Japchae (잡채): Sautéed Vermicelli(glass) Noodles

잡채Japchae (잡채) is one of the most popular dishes in Korea, typically made on special occasions. My husband’s friend D jokingly complained after a friend’s housewarming party that “they didn’t even have japchae. It’s no party without japchae!” Continue reading

Bausut Kalguksoo (버섯칼국수): Mushroom Noodle Soup

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[bausut: mushroom, kal: knife, guksoo: noodle]

Kalguksoo is a Korea noodle made of flour. It is traditionally made from fresh pasta, rolled out flat, then folded into layers before being cut into thin pasta or noodles with a knife, thus the word “kal,” which means knife in Korean. Continue reading

Dotorimuk-bap (도토리묵밥): Acorn Jelly Rice Soup

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[Dotori: acorn, Muk: jelly, Bap: rice]

I always stop by this small restaurant near my mother’s art studio in Gonjiam, 1 hour away from Seoul. This restaurant called “Waehalmunijip (외할머니집),” which translates to maternal grandmother, was the first place I tried Dotorimuk-bap (도토리묵밥). This simple light yet delicious one-pot meal has become one of my favorite dishes since then. Continue reading

Gireum-ttuckbokki (기름떡볶이): Spicy and Mild Fried Rice Cakes

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[Gireum: oil, Ttuckbokki: marinated sautéed rice cake]

If you are on a diet, beware of this dish… fried rice cakes! Gireum-ttuckbokki (기름떡볶이) is sinfully delicious and simple to make, although probably not the best for those on diets. I love this version of ttuckbokki especially because it is crispy, soft and chewy. Continue reading

Kimchi-jeon & Boochu-jeon (김치전 & 부추전): Kimchi Pancakes and Korean Chive Pancakes

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[jeon: Korean pancakes or dish cooked in oil with flour and egg batter, boochu: Korean or Asian chive]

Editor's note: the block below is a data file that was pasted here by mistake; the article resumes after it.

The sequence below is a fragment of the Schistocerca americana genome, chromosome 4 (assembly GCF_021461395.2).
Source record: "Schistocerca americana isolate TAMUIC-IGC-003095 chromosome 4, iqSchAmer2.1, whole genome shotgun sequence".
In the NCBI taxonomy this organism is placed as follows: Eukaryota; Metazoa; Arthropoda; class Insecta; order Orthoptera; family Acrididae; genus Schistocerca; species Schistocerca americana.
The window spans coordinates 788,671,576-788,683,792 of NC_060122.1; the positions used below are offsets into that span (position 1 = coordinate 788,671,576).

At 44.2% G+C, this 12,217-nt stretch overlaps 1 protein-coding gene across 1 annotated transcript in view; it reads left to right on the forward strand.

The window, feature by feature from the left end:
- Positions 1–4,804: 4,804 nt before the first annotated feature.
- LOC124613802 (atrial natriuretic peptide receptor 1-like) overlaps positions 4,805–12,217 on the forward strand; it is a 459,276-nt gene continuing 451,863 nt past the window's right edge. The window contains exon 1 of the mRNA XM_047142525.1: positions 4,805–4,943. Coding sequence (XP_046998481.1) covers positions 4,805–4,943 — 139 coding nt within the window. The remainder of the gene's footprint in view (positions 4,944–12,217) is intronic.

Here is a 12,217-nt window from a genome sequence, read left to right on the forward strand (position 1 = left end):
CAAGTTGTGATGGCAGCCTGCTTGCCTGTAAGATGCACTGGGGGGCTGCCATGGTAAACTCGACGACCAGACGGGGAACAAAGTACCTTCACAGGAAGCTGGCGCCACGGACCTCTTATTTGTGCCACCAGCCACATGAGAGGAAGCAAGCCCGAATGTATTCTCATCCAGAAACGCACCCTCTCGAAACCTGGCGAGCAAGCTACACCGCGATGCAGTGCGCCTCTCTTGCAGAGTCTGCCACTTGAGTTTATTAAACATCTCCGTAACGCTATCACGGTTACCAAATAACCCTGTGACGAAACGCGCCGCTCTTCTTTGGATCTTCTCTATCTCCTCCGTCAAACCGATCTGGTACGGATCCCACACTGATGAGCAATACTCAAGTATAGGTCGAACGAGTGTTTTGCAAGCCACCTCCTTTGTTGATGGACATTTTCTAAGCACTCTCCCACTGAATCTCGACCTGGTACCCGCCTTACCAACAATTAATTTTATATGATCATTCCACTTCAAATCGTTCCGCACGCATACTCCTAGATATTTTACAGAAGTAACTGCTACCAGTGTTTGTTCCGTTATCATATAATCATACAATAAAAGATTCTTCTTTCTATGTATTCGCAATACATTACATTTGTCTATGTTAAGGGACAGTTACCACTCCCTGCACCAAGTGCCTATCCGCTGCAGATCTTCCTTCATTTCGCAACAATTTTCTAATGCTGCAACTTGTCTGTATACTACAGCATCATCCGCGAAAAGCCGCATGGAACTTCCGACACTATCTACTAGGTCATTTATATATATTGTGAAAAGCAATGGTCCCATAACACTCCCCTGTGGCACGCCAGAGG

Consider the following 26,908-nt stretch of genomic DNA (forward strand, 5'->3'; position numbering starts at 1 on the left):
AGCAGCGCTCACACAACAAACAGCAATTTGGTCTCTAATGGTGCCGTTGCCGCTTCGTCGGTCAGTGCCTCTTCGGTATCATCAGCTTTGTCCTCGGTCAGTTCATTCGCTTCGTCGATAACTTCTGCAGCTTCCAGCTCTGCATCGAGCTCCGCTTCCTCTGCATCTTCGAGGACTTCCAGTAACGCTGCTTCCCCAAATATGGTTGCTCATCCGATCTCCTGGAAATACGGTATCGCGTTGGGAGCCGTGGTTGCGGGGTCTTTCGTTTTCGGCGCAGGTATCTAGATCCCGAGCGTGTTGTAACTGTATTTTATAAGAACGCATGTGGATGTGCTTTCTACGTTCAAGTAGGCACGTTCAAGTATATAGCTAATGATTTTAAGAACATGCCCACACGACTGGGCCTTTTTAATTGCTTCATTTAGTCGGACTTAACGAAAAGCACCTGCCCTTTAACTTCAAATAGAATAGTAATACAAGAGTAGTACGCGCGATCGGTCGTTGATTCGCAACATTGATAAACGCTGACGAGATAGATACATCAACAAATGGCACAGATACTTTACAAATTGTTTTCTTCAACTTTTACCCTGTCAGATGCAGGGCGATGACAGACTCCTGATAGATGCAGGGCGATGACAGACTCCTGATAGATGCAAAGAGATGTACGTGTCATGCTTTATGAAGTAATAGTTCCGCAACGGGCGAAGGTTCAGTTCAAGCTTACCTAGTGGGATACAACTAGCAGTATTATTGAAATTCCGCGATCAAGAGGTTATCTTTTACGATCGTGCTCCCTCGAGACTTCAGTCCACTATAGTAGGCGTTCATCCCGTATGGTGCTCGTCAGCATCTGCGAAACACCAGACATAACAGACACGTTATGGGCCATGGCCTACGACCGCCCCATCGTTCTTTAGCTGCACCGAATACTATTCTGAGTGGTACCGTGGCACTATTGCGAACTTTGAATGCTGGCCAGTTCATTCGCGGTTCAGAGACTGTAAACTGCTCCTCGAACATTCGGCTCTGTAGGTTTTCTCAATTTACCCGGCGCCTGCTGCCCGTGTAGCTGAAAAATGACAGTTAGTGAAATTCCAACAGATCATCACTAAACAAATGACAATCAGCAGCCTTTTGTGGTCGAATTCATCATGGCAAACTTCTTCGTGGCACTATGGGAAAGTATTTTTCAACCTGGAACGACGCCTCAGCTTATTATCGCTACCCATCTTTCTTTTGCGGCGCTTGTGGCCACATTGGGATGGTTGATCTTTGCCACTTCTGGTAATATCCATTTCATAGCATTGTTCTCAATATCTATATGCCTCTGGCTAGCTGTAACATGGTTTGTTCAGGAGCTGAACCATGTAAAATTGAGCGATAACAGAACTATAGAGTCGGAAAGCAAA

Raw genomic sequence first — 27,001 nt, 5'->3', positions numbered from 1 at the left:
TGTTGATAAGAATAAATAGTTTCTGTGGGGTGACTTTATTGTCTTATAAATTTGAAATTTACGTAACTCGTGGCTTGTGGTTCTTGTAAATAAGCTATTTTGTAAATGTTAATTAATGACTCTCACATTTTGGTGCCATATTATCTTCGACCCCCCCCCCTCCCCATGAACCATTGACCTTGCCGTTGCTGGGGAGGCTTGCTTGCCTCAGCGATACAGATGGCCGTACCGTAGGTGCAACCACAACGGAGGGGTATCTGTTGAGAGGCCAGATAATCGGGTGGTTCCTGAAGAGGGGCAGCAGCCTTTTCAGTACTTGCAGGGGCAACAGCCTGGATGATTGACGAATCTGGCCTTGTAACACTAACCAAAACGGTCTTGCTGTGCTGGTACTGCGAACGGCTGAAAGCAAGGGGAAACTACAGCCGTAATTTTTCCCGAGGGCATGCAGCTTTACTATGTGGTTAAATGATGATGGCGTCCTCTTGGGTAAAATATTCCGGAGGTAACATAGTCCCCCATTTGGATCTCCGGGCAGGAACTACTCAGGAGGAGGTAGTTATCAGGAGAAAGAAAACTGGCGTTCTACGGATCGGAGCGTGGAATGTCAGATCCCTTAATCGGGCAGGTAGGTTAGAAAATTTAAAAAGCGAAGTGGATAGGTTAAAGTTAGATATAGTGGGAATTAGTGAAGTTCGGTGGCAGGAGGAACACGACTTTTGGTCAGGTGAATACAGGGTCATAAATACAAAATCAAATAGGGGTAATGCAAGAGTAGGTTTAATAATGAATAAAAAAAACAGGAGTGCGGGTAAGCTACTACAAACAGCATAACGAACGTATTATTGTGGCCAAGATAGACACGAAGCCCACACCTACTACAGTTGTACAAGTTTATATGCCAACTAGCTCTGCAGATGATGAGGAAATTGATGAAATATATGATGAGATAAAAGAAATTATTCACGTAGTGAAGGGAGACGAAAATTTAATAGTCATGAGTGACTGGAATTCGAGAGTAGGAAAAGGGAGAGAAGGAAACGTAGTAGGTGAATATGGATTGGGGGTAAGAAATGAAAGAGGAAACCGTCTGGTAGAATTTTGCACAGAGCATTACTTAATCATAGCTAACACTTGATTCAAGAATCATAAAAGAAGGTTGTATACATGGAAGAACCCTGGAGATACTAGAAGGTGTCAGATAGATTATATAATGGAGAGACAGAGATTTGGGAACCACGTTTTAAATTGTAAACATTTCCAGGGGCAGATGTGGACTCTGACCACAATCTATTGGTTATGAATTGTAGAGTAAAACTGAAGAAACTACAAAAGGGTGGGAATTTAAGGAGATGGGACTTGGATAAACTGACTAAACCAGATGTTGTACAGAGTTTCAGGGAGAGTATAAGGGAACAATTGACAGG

Over the weekend, my sister-in-law requested that I post pa-jeon (파전), or scallion pancakes. Unfortunately, I used all my scallions to make pa-kimchi (파김치, scallion kimchi) so I decided to make jeon or Korean pancakes with kimchi and boochu (부추, Korean or Asian chives). You can replace the boochu with scallions to make pa-jeon (파전). Continue reading

Ojingau-bokkeum (오징어볶음): Korean Spicy Squid

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[ojingau: squid, bokkeum: sauté]

I make my ojingau-bokkeum with my spicy BBQ sauce, the same marinade I use for osam-bulgogi and dubu-kimchi. I usually buy my squid from the farmer’s market, which is much fresher than squid from any other grocery store. Continue reading

Dubu-guyi & Yachae-guyi (두부구이&야채구이): Grilled Tofu and Vegetables

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[Dubu: tofu, Guyi: grilled dish, yachae: vegetables]

A friend of mine recently asked, “What’s an easy Korean vegetarian dish?” The first thing that came to mind was grilled tofu served with dipping sauce. This dish is extremely simple and delicious in itself but for the other day, I decided to add grilled vegetables as well. Continue reading

Galbi-jjim (갈비찜): Korean Braised Short Ribs

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[Galbi: short ribs, jjim: braise, steamed dish]

Galbi-jjim (갈비찜) is every Korean’s favorite dish. This dish is often the main event on party and holiday menus. The marinade is basically the same as my Korean BBQ marinade, but the only difference is that I add a little more soy sauce.

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Jeon (애호박전 & 동태전): Korean Fish Cakes and Zucchini Jeon

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[Jeon: Korean pancakes, or vegetables, seafood or meat fried in flour and egg wash]

Jeon is made on every special occasion in Korea such as lunar New Years, jaesa (ancestral memorial services) and parties. It can be made with any ingredient you like such as fish, shrimp, mushrooms, vegetables and meat by simply coating it with flour and an egg wash. Continue reading